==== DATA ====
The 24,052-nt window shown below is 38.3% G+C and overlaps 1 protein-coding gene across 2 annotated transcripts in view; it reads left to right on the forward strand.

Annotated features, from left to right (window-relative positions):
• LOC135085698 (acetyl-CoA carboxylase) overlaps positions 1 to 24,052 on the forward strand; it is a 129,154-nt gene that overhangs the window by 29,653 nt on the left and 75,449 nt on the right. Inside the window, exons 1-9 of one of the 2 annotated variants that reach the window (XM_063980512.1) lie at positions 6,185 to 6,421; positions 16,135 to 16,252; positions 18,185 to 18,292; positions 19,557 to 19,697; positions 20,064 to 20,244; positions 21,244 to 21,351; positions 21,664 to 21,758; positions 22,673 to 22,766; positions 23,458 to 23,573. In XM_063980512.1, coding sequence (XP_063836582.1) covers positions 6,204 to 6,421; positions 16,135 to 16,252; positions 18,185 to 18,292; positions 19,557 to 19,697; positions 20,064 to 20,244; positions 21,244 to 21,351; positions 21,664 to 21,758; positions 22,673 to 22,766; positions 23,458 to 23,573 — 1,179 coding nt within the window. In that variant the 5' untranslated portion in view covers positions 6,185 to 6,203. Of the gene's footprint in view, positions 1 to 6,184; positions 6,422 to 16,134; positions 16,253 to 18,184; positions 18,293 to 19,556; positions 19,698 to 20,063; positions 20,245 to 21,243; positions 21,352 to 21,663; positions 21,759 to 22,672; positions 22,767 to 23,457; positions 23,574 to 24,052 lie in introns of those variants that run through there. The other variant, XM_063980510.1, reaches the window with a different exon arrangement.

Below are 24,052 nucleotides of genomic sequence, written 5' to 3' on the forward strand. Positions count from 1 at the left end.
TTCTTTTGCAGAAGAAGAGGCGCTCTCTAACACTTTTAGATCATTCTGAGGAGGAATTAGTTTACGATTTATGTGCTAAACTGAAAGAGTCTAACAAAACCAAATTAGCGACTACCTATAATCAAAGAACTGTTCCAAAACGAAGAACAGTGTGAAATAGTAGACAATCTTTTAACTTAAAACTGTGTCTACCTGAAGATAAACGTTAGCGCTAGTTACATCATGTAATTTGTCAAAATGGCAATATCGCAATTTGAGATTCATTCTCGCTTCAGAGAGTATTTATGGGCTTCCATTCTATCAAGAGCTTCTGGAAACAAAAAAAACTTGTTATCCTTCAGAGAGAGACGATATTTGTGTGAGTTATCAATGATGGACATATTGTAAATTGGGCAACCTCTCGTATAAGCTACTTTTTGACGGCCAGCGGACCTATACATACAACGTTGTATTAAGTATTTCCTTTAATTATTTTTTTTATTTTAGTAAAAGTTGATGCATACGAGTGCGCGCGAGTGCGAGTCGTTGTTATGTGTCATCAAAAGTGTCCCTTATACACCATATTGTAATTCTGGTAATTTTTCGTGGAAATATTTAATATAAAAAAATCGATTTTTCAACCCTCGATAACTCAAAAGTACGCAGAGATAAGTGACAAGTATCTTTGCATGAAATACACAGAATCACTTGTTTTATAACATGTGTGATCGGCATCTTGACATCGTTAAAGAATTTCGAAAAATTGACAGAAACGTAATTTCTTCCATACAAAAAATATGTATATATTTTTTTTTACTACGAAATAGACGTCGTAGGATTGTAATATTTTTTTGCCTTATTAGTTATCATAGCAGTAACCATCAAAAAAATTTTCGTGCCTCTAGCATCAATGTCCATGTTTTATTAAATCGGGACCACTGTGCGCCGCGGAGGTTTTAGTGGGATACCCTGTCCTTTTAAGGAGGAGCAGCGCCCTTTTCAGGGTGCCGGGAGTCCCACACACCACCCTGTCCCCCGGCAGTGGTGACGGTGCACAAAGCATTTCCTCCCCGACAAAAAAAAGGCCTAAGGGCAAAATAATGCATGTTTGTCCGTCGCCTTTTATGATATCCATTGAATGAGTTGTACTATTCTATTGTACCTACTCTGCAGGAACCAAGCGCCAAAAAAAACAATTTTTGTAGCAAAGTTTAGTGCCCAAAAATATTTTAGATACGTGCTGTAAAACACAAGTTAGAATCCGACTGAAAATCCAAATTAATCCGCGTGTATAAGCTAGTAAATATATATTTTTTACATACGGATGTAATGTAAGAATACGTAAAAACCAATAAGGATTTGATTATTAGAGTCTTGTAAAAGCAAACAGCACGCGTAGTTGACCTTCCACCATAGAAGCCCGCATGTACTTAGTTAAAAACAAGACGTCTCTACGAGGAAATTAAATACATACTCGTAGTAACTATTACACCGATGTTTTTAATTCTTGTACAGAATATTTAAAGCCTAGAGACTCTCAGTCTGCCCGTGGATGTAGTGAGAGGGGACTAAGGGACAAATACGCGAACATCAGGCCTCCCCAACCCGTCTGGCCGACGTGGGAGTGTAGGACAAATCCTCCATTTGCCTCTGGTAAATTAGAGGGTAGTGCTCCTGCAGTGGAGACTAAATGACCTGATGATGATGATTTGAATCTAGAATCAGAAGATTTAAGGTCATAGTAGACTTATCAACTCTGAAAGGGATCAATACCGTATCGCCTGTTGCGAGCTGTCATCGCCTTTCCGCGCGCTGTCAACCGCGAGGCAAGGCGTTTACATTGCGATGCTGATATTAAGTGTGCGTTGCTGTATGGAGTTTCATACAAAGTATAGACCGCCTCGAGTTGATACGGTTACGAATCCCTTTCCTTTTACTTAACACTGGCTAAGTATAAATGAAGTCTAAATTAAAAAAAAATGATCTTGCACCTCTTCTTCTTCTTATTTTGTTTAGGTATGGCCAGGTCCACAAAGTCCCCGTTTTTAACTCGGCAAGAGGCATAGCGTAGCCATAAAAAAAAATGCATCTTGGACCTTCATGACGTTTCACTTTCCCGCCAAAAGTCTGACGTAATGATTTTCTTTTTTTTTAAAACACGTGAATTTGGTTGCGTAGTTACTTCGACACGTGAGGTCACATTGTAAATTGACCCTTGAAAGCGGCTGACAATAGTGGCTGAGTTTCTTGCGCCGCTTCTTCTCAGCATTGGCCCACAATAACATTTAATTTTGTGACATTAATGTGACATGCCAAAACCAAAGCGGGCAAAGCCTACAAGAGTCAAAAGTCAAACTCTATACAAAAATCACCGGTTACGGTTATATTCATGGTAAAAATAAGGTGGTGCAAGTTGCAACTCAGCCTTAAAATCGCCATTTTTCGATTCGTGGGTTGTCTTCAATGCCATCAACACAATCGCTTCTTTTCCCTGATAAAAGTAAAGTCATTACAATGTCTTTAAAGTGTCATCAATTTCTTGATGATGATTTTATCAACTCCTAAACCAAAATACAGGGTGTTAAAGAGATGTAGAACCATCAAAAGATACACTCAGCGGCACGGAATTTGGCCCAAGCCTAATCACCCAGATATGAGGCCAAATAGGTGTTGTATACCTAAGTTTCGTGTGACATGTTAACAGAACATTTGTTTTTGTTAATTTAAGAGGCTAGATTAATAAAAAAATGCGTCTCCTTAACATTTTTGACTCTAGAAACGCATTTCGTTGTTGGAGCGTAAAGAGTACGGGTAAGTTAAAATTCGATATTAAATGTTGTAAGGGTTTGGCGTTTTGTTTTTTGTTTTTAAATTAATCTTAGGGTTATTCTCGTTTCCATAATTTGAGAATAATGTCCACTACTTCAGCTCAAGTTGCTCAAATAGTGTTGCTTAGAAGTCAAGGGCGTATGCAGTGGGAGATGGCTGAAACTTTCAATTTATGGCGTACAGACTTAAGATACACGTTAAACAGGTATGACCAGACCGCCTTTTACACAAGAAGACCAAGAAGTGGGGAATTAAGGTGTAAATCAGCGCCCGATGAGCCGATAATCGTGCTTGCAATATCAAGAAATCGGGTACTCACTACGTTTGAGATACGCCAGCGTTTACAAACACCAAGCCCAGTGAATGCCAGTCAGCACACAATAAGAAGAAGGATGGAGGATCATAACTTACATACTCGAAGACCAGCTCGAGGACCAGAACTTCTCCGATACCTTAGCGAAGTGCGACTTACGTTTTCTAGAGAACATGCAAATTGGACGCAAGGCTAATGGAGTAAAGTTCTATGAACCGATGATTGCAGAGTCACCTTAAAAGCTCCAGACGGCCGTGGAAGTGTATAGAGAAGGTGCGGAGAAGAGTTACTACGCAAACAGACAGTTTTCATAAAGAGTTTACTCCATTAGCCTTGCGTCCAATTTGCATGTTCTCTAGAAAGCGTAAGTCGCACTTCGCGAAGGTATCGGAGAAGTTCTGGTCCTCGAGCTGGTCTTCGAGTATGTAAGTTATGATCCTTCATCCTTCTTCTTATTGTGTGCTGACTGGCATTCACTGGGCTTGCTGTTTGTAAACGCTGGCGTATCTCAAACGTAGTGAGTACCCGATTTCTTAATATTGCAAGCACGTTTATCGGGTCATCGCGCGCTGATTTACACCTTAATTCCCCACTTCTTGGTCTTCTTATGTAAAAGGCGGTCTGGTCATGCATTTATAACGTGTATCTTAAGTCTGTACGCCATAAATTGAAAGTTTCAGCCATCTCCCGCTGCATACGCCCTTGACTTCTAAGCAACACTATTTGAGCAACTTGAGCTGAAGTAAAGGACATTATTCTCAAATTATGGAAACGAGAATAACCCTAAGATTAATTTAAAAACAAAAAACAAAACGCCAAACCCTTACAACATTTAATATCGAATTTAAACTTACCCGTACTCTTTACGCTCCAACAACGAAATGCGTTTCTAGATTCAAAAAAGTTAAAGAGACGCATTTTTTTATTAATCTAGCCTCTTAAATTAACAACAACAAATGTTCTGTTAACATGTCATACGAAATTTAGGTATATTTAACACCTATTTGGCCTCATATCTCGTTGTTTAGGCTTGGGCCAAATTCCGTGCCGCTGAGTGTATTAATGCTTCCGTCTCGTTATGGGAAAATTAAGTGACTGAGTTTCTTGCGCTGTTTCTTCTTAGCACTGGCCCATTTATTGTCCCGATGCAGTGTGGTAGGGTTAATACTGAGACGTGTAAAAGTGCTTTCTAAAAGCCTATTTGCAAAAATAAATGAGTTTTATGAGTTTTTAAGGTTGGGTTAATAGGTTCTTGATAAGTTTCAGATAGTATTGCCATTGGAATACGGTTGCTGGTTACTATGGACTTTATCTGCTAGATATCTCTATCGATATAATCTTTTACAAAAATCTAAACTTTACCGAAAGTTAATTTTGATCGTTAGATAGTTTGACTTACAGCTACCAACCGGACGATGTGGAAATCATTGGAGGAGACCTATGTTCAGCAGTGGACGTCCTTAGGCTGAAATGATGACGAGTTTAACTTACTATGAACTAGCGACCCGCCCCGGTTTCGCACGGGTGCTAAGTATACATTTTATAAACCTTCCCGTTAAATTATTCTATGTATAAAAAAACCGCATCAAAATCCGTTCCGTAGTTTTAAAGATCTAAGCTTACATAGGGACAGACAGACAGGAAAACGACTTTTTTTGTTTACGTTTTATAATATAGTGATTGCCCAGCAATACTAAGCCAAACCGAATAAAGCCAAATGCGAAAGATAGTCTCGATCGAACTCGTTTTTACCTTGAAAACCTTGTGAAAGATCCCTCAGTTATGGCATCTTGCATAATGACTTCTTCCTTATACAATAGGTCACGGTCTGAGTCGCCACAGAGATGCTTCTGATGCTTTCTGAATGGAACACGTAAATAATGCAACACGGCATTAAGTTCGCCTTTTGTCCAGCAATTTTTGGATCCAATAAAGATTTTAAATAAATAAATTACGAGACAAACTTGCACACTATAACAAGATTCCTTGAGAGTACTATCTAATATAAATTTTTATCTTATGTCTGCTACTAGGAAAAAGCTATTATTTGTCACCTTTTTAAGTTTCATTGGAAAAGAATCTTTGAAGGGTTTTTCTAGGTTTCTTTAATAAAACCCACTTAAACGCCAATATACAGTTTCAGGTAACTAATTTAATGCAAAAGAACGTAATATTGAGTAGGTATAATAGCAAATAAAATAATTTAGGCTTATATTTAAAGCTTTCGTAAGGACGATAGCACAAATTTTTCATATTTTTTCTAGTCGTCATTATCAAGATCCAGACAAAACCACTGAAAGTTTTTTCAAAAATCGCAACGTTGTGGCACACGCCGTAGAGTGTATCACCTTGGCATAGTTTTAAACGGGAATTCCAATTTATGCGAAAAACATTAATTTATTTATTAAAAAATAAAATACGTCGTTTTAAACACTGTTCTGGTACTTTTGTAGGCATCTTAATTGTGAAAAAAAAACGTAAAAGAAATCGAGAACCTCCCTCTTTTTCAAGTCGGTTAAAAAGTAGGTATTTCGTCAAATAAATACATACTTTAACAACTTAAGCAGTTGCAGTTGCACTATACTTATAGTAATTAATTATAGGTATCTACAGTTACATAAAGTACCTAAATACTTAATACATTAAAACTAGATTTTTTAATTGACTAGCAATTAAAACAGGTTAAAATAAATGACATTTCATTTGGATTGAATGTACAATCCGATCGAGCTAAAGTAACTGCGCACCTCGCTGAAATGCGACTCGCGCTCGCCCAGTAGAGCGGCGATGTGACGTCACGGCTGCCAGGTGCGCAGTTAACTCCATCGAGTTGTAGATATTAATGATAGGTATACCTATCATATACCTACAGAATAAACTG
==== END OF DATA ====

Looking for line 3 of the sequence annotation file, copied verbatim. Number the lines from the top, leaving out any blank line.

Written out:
• LOC135085698 (acetyl-CoA carboxylase) overlaps positions 1 to 24,052 on the forward strand; it is a 129,154-nt gene that overhangs the window by 29,653 nt on the left and 75,449 nt on the right. Inside the window, exons 1-9 of one of the 2 annotated variants that reach the window (XM_063980512.1) lie at positions 6,185 to 6,421; positions 16,135 to 16,252; positions 18,185 to 18,292; positions 19,557 to 19,697; positions 20,064 to 20,244; positions 21,244 to 21,351; positions 21,664 to 21,758; positions 22,673 to 22,766; positions 23,458 to 23,573. In XM_063980512.1, coding sequence (XP_063836582.1) covers positions 6,204 to 6,421; positions 16,135 to 16,252; positions 18,185 to 18,292; positions 19,557 to 19,697; positions 20,064 to 20,244; positions 21,244 to 21,351; positions 21,664 to 21,758; positions 22,673 to 22,766; positions 23,458 to 23,573 — 1,179 coding nt within the window. In that variant the 5' untranslated portion in view covers positions 6,185 to 6,203. Of the gene's footprint in view, positions 1 to 6,184; positions 6,422 to 16,134; positions 16,253 to 18,184; positions 18,293 to 19,556; positions 19,698 to 20,063; positions 20,245 to 21,243; positions 21,352 to 21,663; positions 21,759 to 22,672; positions 22,767 to 23,457; positions 23,574 to 24,052 lie in introns of those variants that run through there. The other variant, XM_063980510.1, reaches the window with a different exon arrangement.